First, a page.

As immutable objects are closed to change, it is safe to assume that they will stay unchanged while we access the object from different threads. This assumption simplifies most of the multithreading problems that are complex to solve and maintain. For instance, we do not need to think about synchronization/locking mechanisms at all.

Why were C-style for-loops removed in Swift 3?

let items = ["foo", "bar"]
for (var i = 0; i < items.count; i += 1) {
  print(items[i])
}

The C-style for-loop appears to be a mechanical carry-over from C rather than a genuinely Swift-specific construct. It is rarely used and not very Swift-like.

More Swift-typical construction is already available with for-in statements and stride. Removing for loops would simplify the language and starve the most common use-points for -- and ++, which are already due to be eliminated from the language.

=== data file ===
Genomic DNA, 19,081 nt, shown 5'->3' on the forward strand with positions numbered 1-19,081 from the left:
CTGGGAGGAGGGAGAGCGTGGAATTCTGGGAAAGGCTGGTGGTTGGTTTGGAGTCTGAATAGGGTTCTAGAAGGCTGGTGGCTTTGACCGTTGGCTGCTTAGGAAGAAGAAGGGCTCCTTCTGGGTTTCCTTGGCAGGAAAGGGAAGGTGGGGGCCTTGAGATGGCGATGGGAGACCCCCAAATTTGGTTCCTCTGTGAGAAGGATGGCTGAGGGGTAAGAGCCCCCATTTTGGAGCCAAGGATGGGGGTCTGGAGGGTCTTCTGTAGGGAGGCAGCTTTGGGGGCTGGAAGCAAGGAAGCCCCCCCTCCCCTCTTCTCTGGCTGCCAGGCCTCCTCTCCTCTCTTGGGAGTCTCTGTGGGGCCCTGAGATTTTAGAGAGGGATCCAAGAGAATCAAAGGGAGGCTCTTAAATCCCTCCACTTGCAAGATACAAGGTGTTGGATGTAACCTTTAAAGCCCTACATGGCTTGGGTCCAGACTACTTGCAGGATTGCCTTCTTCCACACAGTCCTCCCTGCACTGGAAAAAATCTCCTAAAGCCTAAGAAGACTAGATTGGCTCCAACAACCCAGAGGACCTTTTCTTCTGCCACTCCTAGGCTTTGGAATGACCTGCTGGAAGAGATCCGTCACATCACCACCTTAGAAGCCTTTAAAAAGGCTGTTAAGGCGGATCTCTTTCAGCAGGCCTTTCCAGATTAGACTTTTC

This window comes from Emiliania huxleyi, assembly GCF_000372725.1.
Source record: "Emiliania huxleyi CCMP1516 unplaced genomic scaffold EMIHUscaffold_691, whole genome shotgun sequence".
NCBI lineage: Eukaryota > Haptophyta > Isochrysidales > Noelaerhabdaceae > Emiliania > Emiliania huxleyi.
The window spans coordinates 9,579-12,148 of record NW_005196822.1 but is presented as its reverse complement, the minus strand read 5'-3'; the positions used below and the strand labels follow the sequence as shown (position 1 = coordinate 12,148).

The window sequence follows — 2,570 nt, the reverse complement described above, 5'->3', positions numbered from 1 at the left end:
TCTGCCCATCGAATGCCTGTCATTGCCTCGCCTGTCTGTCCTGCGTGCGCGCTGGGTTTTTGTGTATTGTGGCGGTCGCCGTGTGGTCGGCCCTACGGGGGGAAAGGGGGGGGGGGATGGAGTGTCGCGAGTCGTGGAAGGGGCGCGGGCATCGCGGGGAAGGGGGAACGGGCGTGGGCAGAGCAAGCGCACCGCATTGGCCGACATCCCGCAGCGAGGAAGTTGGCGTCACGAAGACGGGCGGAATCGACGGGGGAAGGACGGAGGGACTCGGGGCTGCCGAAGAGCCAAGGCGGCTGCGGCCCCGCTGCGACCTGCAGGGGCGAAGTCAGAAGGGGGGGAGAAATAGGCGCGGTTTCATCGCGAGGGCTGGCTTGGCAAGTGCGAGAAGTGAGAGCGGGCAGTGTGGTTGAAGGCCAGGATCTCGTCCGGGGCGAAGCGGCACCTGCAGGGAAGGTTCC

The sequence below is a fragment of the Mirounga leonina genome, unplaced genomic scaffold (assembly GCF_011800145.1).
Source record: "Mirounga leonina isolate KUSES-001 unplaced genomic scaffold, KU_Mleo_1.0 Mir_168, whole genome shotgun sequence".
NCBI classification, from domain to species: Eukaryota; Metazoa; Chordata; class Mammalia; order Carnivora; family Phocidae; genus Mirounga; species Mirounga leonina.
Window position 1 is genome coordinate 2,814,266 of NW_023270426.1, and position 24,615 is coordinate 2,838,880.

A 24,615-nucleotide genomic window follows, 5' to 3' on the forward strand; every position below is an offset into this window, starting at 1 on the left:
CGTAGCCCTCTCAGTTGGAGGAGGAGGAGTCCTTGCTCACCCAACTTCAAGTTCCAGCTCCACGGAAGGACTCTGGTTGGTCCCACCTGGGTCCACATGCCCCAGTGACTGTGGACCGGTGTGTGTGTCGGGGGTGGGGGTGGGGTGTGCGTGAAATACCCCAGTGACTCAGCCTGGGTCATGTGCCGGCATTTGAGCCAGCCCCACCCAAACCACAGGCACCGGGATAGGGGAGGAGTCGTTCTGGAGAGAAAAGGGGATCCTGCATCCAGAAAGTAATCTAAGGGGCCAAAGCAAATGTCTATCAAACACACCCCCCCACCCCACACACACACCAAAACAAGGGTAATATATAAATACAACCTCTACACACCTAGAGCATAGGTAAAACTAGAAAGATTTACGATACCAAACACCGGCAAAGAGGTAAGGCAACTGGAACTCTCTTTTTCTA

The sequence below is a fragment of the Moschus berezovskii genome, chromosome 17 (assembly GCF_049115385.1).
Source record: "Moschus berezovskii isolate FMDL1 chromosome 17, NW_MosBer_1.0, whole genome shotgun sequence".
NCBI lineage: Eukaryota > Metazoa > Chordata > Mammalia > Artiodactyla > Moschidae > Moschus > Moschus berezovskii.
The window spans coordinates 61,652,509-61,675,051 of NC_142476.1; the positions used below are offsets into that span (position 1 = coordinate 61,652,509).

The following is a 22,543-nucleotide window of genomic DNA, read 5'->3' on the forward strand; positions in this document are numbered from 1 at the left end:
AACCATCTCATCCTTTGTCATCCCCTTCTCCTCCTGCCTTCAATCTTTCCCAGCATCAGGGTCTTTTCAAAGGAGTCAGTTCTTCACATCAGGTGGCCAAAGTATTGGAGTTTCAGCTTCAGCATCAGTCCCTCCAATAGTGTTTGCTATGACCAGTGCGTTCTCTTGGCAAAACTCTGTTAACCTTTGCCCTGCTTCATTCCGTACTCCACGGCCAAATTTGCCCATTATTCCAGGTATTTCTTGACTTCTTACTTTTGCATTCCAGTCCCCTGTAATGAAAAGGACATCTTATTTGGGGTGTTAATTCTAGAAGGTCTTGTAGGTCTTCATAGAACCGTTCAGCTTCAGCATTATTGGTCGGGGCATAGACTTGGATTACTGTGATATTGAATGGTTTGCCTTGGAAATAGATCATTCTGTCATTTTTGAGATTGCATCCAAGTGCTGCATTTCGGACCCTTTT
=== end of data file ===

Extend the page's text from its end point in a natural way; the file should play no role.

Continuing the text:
let items = ["foo", "bar"]

for item in items {
  print(item)
}

for i in 0..<items.count {
  print(items[i])
}

for (index, item) in items.enumerate() {
  print("\(index): \(item)")
}

What are types of closures?

Closures are self-contained blocks of functionality that can be passed around and used in your code. Closures in Swift are similar to blocks in C and Objective-C and to lambdas in other programming languages.

Closures can capture and store references to any constants and variables from the context in which they’re defined. Closures take one of three forms:

  • Global functions are closures that have a name and don’t capture any values.
  • Nested functions are closures that have a name and can capture values from their enclosing function.
  • Closure expressions are unnamed closures written in a lightweight syntax that can capture values from their surrounding context.

Difference between structures and classes?

Structures and classes are general-purpose, flexible constructs that have many things in common.

  • Define properties to store values.
  • Define methods to provide functionality.
  • Define subscripts to provide access to their values using subscript syntax.